2089their status for the current release, either because the
2090hardware/software platforms are rare or because we don't have an
2091active champion on these platforms--or both. They used to work,
2092though, so go ahead and try compiling them, and let perlbug@perl.org
2093of any trouble.
ba58ab26
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2094
2095 3b1
fd46a41b
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2096 A/UX
2097 BeOS
2098 BSD/OS
ba58ab26
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2099 ConvexOS
2100 CX/UX
2101 DC/OSx
2102 DDE SMES
2103 DOS EMX
2104 Dynix
2105 EP/IX
2106 ESIX
2107 FPS
2108 GENIX
2109 Greenhills
2110 ISC
2111 MachTen 68k
2112 MiNT
2113 MPC
2114 NEWS-OS
fd46a41b
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2115 NextSTEP
2116 OpenSTEP
ba58ab26
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2117 Opus
2118 Plan 9
2119 PowerUX
2120 RISC/os
fd46a41b 2121 SCO ODT/OSR
ba58ab26
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2122 Stellar
2123 SVR2
2124 TI1500
2125 TitanOS
fd46a41b 2126 Ultrix
ba58ab26
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2127 Unisys Dynix
2128 Unixware
fd46a41b 2129 UTS
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2130
2131Support for the following platform is planned for a future Perl release:
2132
2133 Netware
2134
2135The following platforms have their own source code distributions and
a93751fa 2136binaries available via http://www.cpan.org/ports/index.html:
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2137
2138 Perl release
2139
ba58ab26 2140 Netware 5.003_07
fd46a41b 2141 OS/400 5.005_02
ba58ab26
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2142 Tandem Guardian 5.004
2143
2144The following platforms have only binaries available via
a93751fa 2145http://www.cpan.org/ports/index.html :
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2146
2147 Perl release
2148
2149 Acorn RISCOS 5.005_02
2150 AOS 5.002
2151 LynxOS 5.004_02
2152
2153Although we do suggest that you always build your own Perl from
2154the source code, both for maximal configurability and for security,
2155in case you are in a hurry you can check
a93751fa 2156http://www.cpan.org/ports/index.html for binary distributions.
ba58ab26 2157
c997b287
GS
2158=head1 SEE ALSO
2159
a83b6f46 2160L<perlaix>, L<perlapollo>, L<perlamiga>, L<perlbeos>, L<perlbs200>,
a1f19229 2161L<perlce>, L<perlcygwin>, L<perldgux>, L<perldos>, L<perlepoc>, L<perlebcdic>,
a83b6f46 2162L<perlhurd>, L<perlhpux>, L<perlmachten>, L<perlmacos>, L<perlmint>,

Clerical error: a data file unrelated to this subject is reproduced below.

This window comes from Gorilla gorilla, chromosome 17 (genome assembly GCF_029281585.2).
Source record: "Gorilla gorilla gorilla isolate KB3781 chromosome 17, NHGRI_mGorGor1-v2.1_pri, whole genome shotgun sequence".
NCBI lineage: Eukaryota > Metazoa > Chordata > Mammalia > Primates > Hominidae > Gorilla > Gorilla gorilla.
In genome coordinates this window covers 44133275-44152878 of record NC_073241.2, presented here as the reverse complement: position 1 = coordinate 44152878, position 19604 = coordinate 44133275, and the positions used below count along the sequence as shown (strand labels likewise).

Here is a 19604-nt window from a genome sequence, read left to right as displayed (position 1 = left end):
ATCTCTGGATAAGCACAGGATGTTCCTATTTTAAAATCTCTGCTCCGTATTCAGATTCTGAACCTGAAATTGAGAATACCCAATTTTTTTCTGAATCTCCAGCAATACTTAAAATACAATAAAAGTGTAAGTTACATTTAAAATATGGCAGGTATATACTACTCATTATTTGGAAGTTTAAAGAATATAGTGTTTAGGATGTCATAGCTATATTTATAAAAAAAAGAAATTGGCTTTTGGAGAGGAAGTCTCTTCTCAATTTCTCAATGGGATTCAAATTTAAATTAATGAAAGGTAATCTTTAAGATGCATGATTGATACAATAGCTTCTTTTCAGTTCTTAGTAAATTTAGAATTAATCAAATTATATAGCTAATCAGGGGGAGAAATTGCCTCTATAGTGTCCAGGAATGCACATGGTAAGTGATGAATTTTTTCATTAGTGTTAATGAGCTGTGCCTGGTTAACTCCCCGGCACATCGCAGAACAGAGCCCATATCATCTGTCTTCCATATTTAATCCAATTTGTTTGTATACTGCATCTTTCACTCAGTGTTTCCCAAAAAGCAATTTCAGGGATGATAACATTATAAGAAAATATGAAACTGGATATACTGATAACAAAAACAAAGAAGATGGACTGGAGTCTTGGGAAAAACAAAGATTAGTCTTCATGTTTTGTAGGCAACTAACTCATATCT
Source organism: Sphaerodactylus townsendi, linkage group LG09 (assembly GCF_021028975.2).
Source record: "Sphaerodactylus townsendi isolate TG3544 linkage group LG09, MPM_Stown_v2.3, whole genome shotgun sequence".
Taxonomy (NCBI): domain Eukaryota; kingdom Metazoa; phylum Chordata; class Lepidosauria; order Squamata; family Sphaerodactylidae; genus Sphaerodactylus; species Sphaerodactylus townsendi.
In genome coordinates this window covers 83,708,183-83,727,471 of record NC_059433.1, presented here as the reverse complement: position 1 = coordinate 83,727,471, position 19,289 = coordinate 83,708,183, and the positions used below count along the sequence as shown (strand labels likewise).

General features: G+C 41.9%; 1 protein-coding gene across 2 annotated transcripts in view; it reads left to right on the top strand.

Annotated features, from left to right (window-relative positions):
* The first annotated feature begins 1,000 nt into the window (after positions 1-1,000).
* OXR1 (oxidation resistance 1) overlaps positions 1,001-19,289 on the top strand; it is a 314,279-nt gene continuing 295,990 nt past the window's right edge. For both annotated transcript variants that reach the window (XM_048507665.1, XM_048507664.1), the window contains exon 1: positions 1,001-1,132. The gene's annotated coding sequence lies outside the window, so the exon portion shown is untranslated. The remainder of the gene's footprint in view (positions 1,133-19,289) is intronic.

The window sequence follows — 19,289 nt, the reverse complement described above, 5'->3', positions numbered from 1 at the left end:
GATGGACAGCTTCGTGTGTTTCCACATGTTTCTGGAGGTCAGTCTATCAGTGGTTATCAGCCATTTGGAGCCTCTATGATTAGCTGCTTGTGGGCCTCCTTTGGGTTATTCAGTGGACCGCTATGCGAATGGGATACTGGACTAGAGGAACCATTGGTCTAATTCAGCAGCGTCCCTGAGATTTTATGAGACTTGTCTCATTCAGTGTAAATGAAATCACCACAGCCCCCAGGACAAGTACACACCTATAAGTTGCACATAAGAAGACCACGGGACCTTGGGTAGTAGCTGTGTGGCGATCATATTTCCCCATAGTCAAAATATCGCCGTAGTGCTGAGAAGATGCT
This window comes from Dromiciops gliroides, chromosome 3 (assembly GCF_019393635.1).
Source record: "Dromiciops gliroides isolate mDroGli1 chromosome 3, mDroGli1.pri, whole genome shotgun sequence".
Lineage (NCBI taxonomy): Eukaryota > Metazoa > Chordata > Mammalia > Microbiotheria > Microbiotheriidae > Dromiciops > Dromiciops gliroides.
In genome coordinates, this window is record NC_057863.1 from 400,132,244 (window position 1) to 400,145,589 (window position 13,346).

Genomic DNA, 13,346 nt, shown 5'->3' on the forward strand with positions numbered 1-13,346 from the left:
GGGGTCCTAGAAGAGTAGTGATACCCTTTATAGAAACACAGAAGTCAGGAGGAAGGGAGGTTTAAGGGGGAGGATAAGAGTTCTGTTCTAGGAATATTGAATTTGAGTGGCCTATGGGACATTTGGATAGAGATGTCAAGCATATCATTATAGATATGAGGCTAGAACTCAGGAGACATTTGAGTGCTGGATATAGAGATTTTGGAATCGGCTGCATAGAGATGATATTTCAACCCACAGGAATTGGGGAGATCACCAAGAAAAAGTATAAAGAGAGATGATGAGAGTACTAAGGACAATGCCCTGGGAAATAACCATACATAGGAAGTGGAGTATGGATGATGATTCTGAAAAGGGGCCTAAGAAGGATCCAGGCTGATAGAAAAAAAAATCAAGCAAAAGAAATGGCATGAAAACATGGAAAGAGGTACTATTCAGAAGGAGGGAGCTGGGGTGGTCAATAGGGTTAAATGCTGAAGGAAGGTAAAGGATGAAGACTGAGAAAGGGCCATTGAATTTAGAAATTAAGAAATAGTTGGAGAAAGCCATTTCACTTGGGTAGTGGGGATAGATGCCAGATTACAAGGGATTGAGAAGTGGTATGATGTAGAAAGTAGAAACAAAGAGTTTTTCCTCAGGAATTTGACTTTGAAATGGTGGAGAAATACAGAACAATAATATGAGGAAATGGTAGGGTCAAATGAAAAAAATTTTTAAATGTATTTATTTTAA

9038e305
JH
2163L<perlmpeix>, L<perlnetware>, L<perlos2>, L<perlos390>, L<perlplan9>,
2164L<perlqnx>, L<perlsolaris>, L<perltru64>, L<perlunicode>,
2165L<perlvmesa>, L<perlvms>, L<perlvos>, L<perlwin32>, and L<Win32>.
c997b287 2166
e41182b5
GS
2167=head1 AUTHORS / CONTRIBUTORS
2168
06e9666b 2169Abigail <abigail@foad.org>,
c47ff5f1
GS
2170Charles Bailey <bailey@newman.upenn.edu>,
2171Graham Barr <gbarr@pobox.com>,
2172Tom Christiansen <tchrist@perl.com>,
06e9666b 2173Nicholas Clark <nick@ccl4.org>,
c47ff5f1 2174Thomas Dorner <Thomas.Dorner@start.de>,
06e9666b
A
2175Andy Dougherty <doughera@lafayette.edu>,
2176Dominic Dunlop <domo@computer.org>,
2177Neale Ferguson <neale@vma.tabnsw.com.au>,
c47ff5f1
GS
2178David J. Fiander <davidf@mks.com>,
2179Paul Green <Paul_Green@stratus.com>,
06e9666b 2180M.J.T. Guy <mjtg@cam.ac.uk>,
61f30a5e 2181Jarkko Hietaniemi <jhi@iki.fi>,
c47ff5f1 2182Luther Huffman <lutherh@stratcom.com>,
06e9666b
A
2183Nick Ing-Simmons <nick@ing-simmons.net>,
2184Andreas J. KE<ouml>nig <a.koenig@mind.de>,
c47ff5f1
GS
2185Markus Laker <mlaker@contax.co.uk>,
2186Andrew M. Langmead <aml@world.std.com>,
2187Larry Moore <ljmoore@freespace.net>,
2188Paul Moore <Paul.Moore@uk.origin-it.com>,
2189Chris Nandor <pudge@pobox.com>,
2190Matthias Neeracher <neeri@iis.ee.ethz.ch>,
e71a7dc8 2191Philip Newton <pne@cpan.org>,
c47ff5f1
GS
2192Gary Ng <71564.1743@CompuServe.COM>,
2193Tom Phoenix <rootbeer@teleport.com>,
2194AndrE<eacute> Pirard <A.Pirard@ulg.ac.be>,
2195Peter Prymmer <pvhp@forte.com>,
2196Hugo van der Sanden <hv@crypt0.demon.co.uk>,
2197Gurusamy Sarathy <gsar@activestate.com>,
2198Paul J. Schinder <schinder@pobox.com>,
2199Michael G Schwern <schwern@pobox.com>,
06e9666b 2200Dan Sugalski <dan@sidhe.org>,
c47ff5f1 2201Nathan Torkington <gnat@frii.com>.
e41182b5 2202
e41182b5
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2203=head1 VERSION
2204
b787fad4 2205Version 1.50, last modified 10 Jul 2001